Post Number: 315
Posted From: 22.214.171.124
|Posted on Sunday, July 16, 2006 - 10:48 pm: ||
In two words... Whoa dude. Thank you everybody for your recommendations on stops to make and avoid. In Brugge I hit the 400 beers place and the Brugge Beertje.
The place with 400 beers is only theoretical. That is what their menu says not what they have cuurently on tap. Regardless of the discrepancy they still had a ton of beers.
My wife, that is not much of a beer drinker, and I both preferd The Beerje place. The barman spoke outstanding English and made relevant recommendations in beer and food pairings. The downside to this place is that it is closed on Tuesday and Wednesdays.
The four places or so in town that I checked for the Westy all agreed that it was too much hassle to keep it in supply so they didn't have any. There was a local beer called Zot which was nice and had a cool tour of the brewery. The locals were really pushing Zot but I found the standard Leffe to be better.
Post Number: 122
Posted From: 126.96.36.199
|Posted on Monday, July 17, 2006 - 03:40 pm: ||
Try a Maredsous.
Some friends that I live with just got back from Belgium and brought back about 30 bottles. We are still working our way through the tastings...
My daughters, just graduated (16 and 17) drank their first public beer in a bar in Belgium.
Post Number: 2333
Posted From: 188.8.131.52
|Posted on Monday, July 17, 2006 - 05:36 pm: ||
Sounds like a wonderful trip. Actually how could it not be? My wife who's a wine drinker didn't exactly like the Toranado a few weeks ago either. Only beer, no wine. Although she did like a few of mine she tried at Russian River.
OT- I just saw program on one of the HD channels a few weeks ago where they visited the Delierium Tremens bar and visited one abbey. It was late and I don't remember a whole lot but they brought out a bunch of beers to try at the DT bar. Wish I could remember the name of the show and what channel I caught it on.
Anybody else catch it that was more awake than I was?
Post Number: 1059
Posted From: 184.108.40.206
|Posted on Monday, July 17, 2006 - 05:51 pm: ||
Glad to hear you had a great time. What was your favorite beer? (If you can narrow it down to only one)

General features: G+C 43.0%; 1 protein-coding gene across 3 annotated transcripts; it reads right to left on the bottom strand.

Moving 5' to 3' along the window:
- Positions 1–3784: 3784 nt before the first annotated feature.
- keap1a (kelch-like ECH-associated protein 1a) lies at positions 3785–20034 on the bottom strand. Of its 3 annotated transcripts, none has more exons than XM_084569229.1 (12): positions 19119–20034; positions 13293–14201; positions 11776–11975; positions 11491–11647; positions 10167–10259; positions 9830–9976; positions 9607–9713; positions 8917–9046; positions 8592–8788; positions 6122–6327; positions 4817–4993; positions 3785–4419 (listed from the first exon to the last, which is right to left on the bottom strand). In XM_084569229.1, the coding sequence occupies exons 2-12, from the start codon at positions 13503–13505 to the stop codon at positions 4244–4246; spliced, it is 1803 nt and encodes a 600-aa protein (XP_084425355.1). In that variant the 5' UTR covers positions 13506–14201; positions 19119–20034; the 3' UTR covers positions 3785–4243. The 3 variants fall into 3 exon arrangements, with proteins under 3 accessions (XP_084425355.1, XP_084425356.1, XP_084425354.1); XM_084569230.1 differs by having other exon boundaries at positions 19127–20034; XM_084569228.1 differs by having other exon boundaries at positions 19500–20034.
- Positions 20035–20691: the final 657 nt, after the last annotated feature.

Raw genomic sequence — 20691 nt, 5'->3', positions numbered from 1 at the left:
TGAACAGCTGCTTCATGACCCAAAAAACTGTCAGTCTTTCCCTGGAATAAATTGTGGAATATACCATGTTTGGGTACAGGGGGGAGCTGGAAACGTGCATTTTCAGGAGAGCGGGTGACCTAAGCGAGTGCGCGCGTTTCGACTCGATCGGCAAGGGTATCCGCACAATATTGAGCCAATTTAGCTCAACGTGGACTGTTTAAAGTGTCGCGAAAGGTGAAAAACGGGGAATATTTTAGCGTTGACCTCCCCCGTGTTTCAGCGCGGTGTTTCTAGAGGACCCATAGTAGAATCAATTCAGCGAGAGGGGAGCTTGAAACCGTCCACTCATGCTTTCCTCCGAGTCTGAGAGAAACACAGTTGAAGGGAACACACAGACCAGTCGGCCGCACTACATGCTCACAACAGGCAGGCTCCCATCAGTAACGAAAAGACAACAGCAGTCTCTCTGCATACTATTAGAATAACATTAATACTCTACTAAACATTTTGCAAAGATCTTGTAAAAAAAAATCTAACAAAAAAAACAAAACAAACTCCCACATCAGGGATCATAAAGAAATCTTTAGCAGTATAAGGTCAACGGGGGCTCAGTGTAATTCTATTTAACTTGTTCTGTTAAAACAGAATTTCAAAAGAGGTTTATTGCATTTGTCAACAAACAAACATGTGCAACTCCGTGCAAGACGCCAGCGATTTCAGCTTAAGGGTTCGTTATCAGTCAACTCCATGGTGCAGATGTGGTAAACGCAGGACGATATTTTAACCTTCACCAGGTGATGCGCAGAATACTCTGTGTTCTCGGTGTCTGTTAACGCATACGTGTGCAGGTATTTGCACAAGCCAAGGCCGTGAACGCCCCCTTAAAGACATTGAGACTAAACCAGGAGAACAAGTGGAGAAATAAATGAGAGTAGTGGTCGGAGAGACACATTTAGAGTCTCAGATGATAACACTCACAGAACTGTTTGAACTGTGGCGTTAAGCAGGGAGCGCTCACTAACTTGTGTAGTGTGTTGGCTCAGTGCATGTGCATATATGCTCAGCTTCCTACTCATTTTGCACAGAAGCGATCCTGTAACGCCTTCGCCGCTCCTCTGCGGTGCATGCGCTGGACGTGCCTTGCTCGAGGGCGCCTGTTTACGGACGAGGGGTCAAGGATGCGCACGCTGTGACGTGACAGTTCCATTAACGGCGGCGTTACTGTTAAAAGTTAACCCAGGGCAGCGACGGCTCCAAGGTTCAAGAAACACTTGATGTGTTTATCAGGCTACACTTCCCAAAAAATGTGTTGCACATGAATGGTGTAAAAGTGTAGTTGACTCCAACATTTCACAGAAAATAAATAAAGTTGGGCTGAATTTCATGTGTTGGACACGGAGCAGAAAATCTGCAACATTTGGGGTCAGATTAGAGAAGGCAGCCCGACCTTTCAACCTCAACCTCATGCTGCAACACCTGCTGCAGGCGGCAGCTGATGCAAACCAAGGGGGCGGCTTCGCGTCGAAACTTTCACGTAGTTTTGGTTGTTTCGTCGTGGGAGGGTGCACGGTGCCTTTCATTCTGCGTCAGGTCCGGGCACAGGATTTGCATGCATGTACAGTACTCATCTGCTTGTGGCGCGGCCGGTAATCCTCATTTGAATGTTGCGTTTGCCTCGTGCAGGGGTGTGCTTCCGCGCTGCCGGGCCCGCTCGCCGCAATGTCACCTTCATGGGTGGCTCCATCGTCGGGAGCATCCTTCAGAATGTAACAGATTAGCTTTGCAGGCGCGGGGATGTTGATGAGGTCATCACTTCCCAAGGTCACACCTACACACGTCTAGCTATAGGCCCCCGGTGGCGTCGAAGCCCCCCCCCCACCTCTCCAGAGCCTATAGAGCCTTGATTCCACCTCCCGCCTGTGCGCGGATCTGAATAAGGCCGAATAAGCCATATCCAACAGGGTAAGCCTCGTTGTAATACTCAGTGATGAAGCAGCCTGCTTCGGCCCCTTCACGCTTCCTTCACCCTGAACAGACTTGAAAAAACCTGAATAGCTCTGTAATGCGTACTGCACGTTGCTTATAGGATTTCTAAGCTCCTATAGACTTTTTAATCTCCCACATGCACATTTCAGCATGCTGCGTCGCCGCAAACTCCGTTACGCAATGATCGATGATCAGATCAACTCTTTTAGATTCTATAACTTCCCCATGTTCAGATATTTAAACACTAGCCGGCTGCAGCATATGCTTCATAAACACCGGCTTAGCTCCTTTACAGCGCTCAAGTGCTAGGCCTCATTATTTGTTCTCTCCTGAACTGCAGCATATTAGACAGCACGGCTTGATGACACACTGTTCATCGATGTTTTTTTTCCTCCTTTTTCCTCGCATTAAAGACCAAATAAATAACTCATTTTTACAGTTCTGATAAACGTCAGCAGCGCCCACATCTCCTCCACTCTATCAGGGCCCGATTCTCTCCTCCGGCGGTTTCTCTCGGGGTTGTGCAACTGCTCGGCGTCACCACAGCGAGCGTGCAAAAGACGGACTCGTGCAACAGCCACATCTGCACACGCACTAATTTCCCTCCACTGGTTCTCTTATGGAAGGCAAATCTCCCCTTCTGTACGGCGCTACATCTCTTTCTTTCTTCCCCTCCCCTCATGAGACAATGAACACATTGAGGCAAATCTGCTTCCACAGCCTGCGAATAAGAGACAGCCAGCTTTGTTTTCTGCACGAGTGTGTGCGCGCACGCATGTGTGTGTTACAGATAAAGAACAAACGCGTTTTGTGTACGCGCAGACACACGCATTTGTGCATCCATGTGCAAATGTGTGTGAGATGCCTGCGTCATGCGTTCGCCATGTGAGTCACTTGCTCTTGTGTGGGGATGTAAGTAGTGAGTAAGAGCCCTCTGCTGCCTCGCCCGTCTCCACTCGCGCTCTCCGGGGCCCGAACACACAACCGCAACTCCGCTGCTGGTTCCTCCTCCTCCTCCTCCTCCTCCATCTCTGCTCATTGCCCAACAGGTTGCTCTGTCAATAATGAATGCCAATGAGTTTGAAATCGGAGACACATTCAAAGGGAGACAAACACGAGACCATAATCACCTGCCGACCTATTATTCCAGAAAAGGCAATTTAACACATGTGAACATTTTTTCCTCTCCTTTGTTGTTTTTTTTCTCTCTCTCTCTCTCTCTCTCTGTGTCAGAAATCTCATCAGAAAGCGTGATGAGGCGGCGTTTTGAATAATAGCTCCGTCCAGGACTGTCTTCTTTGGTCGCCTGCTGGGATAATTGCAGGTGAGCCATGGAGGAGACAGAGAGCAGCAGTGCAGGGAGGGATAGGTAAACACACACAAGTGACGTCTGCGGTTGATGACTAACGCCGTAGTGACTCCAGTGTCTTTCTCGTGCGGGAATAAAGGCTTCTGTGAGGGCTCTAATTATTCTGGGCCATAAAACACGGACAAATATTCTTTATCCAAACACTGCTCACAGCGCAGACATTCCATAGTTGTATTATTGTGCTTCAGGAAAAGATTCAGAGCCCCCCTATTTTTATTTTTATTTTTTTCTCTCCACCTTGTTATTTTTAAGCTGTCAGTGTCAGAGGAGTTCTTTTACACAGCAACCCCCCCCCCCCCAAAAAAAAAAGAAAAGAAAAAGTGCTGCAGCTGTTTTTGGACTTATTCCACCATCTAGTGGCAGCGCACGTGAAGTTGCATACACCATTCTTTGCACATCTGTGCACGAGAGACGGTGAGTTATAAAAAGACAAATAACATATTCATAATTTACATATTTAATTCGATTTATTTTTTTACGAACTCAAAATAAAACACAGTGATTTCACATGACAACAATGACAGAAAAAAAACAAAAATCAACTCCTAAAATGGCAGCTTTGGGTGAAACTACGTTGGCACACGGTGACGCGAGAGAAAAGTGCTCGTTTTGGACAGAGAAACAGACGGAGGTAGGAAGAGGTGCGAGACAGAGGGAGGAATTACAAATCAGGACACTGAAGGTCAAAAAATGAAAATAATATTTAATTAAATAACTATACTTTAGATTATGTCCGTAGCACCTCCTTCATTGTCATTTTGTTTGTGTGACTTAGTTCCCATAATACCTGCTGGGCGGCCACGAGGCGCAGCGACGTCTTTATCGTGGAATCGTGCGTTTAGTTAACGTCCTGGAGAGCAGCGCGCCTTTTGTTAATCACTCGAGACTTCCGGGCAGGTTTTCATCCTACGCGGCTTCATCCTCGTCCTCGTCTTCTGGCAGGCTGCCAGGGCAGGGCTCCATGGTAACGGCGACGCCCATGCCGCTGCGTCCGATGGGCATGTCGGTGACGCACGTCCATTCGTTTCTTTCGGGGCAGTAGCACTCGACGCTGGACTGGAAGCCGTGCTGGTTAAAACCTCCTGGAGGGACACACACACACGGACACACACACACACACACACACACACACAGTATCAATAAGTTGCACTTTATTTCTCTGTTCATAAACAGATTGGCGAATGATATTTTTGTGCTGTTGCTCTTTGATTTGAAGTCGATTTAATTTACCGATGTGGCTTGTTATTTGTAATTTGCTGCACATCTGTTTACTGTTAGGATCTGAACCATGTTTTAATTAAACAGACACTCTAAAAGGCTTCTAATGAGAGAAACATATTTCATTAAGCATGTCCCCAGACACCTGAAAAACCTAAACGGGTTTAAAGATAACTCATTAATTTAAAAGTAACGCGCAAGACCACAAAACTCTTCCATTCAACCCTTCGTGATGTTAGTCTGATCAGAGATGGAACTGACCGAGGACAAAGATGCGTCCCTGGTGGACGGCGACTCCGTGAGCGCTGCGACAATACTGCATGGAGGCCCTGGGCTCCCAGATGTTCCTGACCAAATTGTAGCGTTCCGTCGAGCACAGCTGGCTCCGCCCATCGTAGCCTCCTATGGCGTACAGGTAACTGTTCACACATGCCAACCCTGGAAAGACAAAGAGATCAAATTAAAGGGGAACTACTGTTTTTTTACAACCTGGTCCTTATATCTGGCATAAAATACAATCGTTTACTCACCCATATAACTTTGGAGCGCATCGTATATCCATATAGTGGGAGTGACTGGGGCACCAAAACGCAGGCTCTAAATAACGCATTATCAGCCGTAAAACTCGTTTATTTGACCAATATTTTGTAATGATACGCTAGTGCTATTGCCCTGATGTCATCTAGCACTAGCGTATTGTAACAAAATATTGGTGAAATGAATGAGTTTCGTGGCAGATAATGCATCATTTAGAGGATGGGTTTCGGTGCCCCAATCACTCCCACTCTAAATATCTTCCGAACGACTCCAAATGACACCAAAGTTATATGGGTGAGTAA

Belgium is like Beer Disneyland! If I can figure out how to win the PowerBall Lotto, I'm moving there. Between the beer and the bicycle racing culture, I'd be in pure heaven.
Post Number: 316
Posted From: 220.127.116.11
|Posted on Wednesday, July 19, 2006 - 08:57 am: ||
Without a doubt the Westmalle dubbel was the best I came accross. My wife liked hoegarden because of the lightness.
I would be a liitle nervous riding a bike over there. Between the uneven cobblestone roads and the free for all driving your taking your life into your hands without a ton of steel around you. Walking is real nice though. You could pretty much always find what you neededwithin a 20 minute walk.
Post Number: 1062
Posted From: 18.104.22.168
|Posted on Wednesday, July 19, 2006 - 12:41 pm: ||
Yeah, traffic in some of the larger cities was pretty hectic. But we spent 3 weeks there, and spent most of our time in smaller towns. Saw a few bike races, and a large number of local "club" riders, some of whom we talked to at cafe's. They say the car drivers are very aware of cyclists and very courteous.
Anyway, I'd love to be able to sit at a cafe and watch a circuit race go by, or stand out by the road to see the spring classics. And, to keep this on topic, we'd stop by a good cafe and have a couple fabulous beers on the way home.
Post Number: 5786
Posted From: 22.214.171.124
|Posted on Wednesday, July 19, 2006 - 02:39 pm: ||
I spent a week in Belgium (part of an 11-month European odyssey) on a bicycle some years ago. I found it to be a good place for a bike. It's rather flat, there is a village every 5-10 kilometers, lots of people commute on bicycles and the attitude is friendly. Yes, the cobblestone streets in the old towns are a bit bone-jarring and some of them are narrow, but overall Belgium is better for bicycling than, say, Italy or Spain. And of course the beer is nothing short of wonderful.
I realize someone who is not a committed cyclist may have other opinions and prefer quiet roads with almost no traffic, or dedicated bike paths. I ride about 3000 miles per year and have put in well over 100,000 miles on two wheels.